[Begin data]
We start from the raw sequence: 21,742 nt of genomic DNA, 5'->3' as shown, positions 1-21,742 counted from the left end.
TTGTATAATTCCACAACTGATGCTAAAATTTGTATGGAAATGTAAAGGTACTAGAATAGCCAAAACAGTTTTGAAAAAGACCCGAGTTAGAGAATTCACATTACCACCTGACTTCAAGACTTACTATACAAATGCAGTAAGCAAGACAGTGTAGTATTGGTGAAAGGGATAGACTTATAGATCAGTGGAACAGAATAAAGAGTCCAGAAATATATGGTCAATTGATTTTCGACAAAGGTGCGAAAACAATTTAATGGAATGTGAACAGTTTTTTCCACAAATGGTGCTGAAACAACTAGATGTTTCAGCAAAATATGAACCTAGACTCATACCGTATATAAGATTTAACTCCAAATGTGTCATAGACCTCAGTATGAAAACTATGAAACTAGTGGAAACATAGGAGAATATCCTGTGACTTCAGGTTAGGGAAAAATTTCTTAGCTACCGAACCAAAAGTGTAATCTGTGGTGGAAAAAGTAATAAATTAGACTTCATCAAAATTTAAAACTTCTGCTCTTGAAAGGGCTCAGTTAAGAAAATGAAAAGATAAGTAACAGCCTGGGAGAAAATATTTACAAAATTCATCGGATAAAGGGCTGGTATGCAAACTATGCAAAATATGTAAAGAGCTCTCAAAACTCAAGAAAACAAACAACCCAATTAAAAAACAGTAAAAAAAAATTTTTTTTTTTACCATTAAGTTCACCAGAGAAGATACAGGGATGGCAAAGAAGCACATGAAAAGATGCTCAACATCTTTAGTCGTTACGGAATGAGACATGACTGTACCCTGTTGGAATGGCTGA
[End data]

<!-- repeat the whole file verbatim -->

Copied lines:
We start from the raw sequence: 21,742 nt of genomic DNA, 5'->3' as shown, positions 1-21,742 counted from the left end.
TTGTATAATTCCACAACTGATGCTAAAATTTGTATGGAAATGTAAAGGTACTAGAATAGCCAAAACAGTTTTGAAAAAGACCCGAGTTAGAGAATTCACATTACCACCTGACTTCAAGACTTACTATACAAATGCAGTAAGCAAGACAGTGTAGTATTGGTGAAAGGGATAGACTTATAGATCAGTGGAACAGAATAAAGAGTCCAGAAATATATGGTCAATTGATTTTCGACAAAGGTGCGAAAACAATTTAATGGAATGTGAACAGTTTTTTCCACAAATGGTGCTGAAACAACTAGATGTTTCAGCAAAATATGAACCTAGACTCATACCGTATATAAGATTTAACTCCAAATGTGTCATAGACCTCAGTATGAAAACTATGAAACTAGTGGAAACATAGGAGAATATCCTGTGACTTCAGGTTAGGGAAAAATTTCTTAGCTACCGAACCAAAAGTGTAATCTGTGGTGGAAAAAGTAATAAATTAGACTTCATCAAAATTTAAAACTTCTGCTCTTGAAAGGGCTCAGTTAAGAAAATGAAAAGATAAGTAACAGCCTGGGAGAAAATATTTACAAAATTCATCGGATAAAGGGCTGGTATGCAAACTATGCAAAATATGTAAAGAGCTCTCAAAACTCAAGAAAACAAACAACCCAATTAAAAAACAGTAAAAAAAAATTTTTTTTTTTACCATTAAGTTCACCAGAGAAGATACAGGGATGGCAAAGAAGCACATGAAAAGATGCTCAACATCTTTAGTCGTTACGGAATGAGACATGACTGTACCCTGTTGGAATGGCTGA